Emotional Wellbeing

Mandy Kloppers

Are you avoiding your problems?


If your life doesn’t seem to be progressing as it should and you seem stuck in the same patterns of behaviour, you might be avoiding your problems on a mental and emotional level. All the self help information that has flooded social media and modern literature tells us to think positively in order to change our lives for the better.  Although there is a lot of good to this approach, to the ill informed (especially addictive personality types) it can cause more damage than good.

Believe it or not, too much thought suppression and replacing negatives with neutral or positive thinking can be a bad thing if there is cognitive avoidance and the problematic situation isn’t accepted and dealt with proactively ahead of the more positive thinking. It’s all about balance – too much suppression can be a bad thing!

For example, if you struggle to maintain personal relationships, it would be far more effective to look at the situation honestly (especially if the problem has persisted for more than 2 years) and look at your own responsibility in creating the situation rather than telling yourself it’s everybody else and not you. This is pure cognitive avoidance.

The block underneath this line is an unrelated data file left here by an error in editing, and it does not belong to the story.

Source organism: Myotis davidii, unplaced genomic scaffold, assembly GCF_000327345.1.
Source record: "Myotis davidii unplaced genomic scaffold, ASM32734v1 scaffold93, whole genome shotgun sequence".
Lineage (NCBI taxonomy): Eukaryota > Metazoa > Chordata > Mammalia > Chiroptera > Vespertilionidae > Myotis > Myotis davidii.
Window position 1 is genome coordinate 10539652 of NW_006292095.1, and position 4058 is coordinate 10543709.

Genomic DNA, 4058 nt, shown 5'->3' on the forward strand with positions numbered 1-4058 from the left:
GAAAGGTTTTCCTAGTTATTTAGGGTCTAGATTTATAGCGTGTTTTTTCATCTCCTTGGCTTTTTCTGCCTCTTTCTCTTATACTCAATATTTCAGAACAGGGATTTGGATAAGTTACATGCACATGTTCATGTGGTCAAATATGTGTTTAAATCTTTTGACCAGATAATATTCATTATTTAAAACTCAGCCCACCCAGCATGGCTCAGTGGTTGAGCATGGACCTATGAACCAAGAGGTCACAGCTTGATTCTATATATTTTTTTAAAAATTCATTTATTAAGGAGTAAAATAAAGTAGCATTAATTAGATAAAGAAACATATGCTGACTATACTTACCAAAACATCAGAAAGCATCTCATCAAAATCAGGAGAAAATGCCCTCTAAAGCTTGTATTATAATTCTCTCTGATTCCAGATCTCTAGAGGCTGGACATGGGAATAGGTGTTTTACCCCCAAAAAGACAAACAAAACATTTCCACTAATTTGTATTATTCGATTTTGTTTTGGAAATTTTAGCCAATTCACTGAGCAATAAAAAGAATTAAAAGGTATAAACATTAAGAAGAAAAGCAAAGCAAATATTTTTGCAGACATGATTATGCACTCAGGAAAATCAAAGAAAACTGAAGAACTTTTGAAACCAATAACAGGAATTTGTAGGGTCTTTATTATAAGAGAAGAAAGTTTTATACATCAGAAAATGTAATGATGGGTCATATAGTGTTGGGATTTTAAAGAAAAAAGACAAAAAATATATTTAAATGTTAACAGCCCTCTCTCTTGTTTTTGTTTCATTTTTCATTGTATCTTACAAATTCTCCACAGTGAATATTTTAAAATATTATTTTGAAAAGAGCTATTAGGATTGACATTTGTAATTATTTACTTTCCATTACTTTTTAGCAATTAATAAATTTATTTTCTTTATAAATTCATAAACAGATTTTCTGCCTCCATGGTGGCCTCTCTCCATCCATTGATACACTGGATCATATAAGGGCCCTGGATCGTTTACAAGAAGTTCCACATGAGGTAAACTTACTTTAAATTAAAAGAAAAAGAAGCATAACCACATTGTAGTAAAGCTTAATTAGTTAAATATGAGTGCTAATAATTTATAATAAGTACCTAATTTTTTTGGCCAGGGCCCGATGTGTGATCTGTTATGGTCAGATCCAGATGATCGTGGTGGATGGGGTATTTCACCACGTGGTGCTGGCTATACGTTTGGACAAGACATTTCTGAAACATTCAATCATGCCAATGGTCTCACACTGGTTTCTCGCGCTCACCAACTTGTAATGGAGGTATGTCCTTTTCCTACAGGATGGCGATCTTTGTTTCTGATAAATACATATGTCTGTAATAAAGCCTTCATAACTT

There are two types of cognitive avoidance: implicit/automatic strategies and explicit/voluntary strategies.

Those of us that worry a great deal often worry with less mental images than people who are less anxious. This decreased mental imagery can lead to desensitisation and even ‘numbness’ towards life. The more we suppress, the more we remove ourselves from the emotion of life.

This can interfere with healthy, normal emotional processing and leave a person devoid of empathy, living in a mental suppression bubble which will lead to them finding it harder to connect with others as they emotionally withdraw. This often happens without conscious awareness of what is going on.

As mentioned before – if you seem stuck in the same old patterns you may heave learned to deal with stress and feared situations by avoiding thinking about them, which results in a problem not being dealt with  at all. It is impossible to think yourself out of every problem – sometimes positive action needs to be taken and a good dose of personal responsibility needs to be included! Thought suppression can in fact lead to further anxiety and low mood.

If you seem stuck, seek out professional help to identify and tackle unhelpful problem solving strategies that you may have picked up. Life is all about balance – watching our thinking in a healthy balanced way coupled with a healthy dose of reality where we own and accept our part in creating the situation is the best way to move our of your mental and emotional rut.

Mandy X




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